There is always more to discover, and as your basic white, cis-gendered, straight, middle class suburban mom, I know I have to actively seek out different perspectives and keep reminding myself not to--is "white-splain" a thing? I'm sure it's a thing. A thing that I should avoid doing.
Discussions around #WNDB issues
- Ellen Oh Discusses Why We Need Diverse Books
- Renae of Respiring Thoughts on Why I'm Not Reading Any White Authors This Month and on The Value of Diverse Narratives and Perspectives. This blog is what really got me thinking about this issue, and I appreciate Renae's leadership and intellectual rigor.
- A post about the value of Sensitivity Readers to be sure your writing rings true
- This horrifying yet hilarious article about a white poet who got published after assuming a Chinese name.
I've written before about the windows and mirrors metaphor. Growing up, a lot of what I read was a mirror--books about other white kids. Of course, even those books were types of windows, as I got to live in New York City, or nineteenth century London, or with divorced parents. As I continued to grow as a person and as a reader, I added works by Toni Morrison, Louise Erdrich, Amy Tan, Sherman Alexie, Walter Mosley, Sandra Cisneros, Julia Alvarez--and I learned something of what it means to live in the US as a non-white person. I read books by lesbian and gay authors and started to consider a view of sexuality beyond what I'd previously assumed was "normal." When I got my MAT two decades ago, I remember writing an annotated bibliography of literature that helped shape my cultural awareness. The best way to start to see another's perspective is to have friends (plural!) from different backgrounds. But the next best way is to read widely.
Lists of Books Featuring Diversity
- Debuts from authors of color and debuts about diverse characters.
- Renae Recommends Books by Authors of Color
- MookyChick's post about 8 Examples of Diversity in YA that Totally Nail It
- The 10 LGBT YA Books You Need to Read This Year
As a teacher of mostly Latino students, first and second generation immigrants, I've seen many times the value of literature that offers mirrors for students who do not look like or live like I did as a kid. When you are growing up in a culture that tells you in ways large and small that there is something not-right about who you are, to see someone who is like you represented on the page is incredibly powerful. I seek out these voices for my classroom library, keeping in mind that I don't always know what my students need to see mirrored. Cognitive differences, family structure, religion, sexuality, poverty, unencouraged talents, emotions and experiences they believe to be shameful--the wider the range of experiences and characters available to read about, the more kids who get a chance to recognize themselves in a book.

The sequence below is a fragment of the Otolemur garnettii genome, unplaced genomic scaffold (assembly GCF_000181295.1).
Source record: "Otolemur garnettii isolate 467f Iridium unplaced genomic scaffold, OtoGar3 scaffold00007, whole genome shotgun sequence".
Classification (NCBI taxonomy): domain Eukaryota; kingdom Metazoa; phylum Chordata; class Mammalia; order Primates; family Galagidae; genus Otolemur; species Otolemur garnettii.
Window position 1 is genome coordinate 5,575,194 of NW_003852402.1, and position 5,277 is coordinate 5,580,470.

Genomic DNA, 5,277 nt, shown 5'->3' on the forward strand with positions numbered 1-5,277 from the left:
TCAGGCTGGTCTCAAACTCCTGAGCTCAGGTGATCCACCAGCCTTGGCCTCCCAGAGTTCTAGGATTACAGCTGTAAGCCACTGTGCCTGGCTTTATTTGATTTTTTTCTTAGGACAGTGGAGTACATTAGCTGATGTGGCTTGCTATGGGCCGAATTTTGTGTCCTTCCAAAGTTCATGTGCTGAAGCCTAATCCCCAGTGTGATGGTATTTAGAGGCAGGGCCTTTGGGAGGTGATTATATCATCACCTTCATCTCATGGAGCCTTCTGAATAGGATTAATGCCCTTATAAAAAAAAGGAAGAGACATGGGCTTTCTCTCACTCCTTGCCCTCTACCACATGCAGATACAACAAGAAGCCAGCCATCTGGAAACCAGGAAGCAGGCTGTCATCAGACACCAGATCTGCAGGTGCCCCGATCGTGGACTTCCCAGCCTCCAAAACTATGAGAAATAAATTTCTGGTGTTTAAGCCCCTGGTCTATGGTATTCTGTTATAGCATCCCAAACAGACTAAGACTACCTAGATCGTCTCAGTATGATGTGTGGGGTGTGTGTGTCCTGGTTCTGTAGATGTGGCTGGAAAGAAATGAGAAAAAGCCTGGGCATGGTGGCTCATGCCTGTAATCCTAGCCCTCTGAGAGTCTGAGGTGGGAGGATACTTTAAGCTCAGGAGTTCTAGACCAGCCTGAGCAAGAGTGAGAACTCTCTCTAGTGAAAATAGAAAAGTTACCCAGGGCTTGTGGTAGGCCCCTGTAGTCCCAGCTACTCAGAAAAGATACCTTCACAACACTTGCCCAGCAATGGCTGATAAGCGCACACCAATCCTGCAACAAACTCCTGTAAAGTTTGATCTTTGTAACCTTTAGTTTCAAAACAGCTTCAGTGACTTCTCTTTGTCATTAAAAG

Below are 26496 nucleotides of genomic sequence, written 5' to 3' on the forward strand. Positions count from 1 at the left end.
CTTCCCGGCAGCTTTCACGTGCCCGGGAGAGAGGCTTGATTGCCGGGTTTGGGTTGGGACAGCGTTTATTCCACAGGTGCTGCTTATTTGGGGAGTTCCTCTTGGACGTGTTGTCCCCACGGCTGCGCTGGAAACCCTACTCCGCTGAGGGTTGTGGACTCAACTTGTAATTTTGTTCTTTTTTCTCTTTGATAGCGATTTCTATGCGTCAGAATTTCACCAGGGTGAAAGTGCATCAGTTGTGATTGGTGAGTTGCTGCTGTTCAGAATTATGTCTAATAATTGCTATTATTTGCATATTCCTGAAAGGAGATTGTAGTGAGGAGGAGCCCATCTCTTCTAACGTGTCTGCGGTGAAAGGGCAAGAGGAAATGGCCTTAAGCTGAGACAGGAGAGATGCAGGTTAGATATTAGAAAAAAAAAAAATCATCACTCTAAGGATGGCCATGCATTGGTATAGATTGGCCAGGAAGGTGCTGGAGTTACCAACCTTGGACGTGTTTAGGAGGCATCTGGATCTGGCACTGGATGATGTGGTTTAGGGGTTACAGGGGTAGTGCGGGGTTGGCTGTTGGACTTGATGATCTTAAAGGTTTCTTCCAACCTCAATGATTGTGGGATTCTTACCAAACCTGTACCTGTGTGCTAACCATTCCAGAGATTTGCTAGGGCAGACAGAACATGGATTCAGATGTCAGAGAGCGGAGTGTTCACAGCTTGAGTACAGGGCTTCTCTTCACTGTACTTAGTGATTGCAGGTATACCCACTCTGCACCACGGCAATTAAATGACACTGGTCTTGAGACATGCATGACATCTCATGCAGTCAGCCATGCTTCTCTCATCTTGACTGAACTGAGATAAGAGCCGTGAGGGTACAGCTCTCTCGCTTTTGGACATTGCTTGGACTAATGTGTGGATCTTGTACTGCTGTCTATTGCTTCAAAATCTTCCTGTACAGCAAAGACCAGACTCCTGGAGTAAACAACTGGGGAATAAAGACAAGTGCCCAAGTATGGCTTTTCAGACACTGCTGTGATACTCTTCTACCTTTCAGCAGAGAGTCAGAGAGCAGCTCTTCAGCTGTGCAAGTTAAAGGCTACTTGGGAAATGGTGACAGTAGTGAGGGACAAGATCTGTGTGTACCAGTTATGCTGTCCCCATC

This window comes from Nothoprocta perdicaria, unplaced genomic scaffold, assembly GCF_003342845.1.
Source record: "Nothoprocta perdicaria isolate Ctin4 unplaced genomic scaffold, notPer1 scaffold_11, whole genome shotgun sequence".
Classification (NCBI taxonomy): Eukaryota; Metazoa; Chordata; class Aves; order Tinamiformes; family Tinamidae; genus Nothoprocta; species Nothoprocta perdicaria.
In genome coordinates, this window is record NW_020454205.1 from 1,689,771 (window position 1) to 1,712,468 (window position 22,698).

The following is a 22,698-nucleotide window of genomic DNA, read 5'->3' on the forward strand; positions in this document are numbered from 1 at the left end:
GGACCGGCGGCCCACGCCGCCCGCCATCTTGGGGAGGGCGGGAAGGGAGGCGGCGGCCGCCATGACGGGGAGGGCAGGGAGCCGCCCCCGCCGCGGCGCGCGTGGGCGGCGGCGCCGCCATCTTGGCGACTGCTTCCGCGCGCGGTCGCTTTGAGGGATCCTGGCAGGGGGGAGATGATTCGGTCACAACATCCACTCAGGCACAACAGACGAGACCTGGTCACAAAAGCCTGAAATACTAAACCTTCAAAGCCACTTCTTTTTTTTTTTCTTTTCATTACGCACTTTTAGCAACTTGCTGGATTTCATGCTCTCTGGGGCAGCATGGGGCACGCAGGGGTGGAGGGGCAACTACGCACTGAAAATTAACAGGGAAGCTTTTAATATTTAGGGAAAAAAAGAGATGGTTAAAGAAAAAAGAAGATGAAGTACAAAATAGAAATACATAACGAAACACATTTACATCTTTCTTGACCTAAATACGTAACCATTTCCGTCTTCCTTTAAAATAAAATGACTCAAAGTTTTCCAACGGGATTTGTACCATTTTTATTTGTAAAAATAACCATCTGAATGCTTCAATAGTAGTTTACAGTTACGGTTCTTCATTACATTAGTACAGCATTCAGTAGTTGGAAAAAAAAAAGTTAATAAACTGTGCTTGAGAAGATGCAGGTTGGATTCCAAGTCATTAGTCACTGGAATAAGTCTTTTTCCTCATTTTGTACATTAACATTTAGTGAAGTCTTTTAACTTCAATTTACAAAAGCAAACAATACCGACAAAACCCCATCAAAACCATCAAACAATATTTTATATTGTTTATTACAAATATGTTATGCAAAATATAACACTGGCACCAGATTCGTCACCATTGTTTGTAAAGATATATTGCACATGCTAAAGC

Some Key Posts from Read Diverse Books
This blog, along with Respiring Thoughts, has really pushed my thinking about what it means to read diverse books. Written by a male (!) Latino (!!) with a passion for increasing his own understanding of other people as much as encouraging his readers to push themselves in their reading, this is a blog that I always learn something from. Key posts include:
- A blogging challenge to Read Diverse Books Year Round.
- A discussion about What Does the Term Diverse Mean to You?
- A controversial post with some really good points: White Authors, Fill Your Stories with People of Color, but Don't Make Them Your Protagonists
#Ownvoices is another concept I can really get behind. Naz's post about white authors needing to stop writing protagonists of color got a bit of discussion about The Help going in the comments. I never liked the book--it felt patronizing and Great White Savior-ish to me from the get-go. Framing it this way, this it lacked the authority and power that comes from #ownvoices, really makes sense to me. My small perspective into this is how frustrated I get with many representations of kids in foster care and adoptive families. It becomes jarringly obvious to me which writers are writing from lived experience and which are not--even if that experience is not anything like my family's. I mean, obviously we have to write from other points of view, or memoir would be the only art form available to us. But the central locus of your narrative better come from a place of personal knowledge if you are writing about contemporary life (or, as suggested in one of the links above, you'd better at least be open to lots of feedback as you write from people who have the lived experience.)
It's a journey, right? And it's a journey that includes BOOKS, so in addition to being all serious and important and stuff, it's also a good time.
In the comments, please leave the titles of books that made you go, "Wow, I'm not the only one!" and books that made you understand a completely new perspective. And, y'know, your thoughts and responses.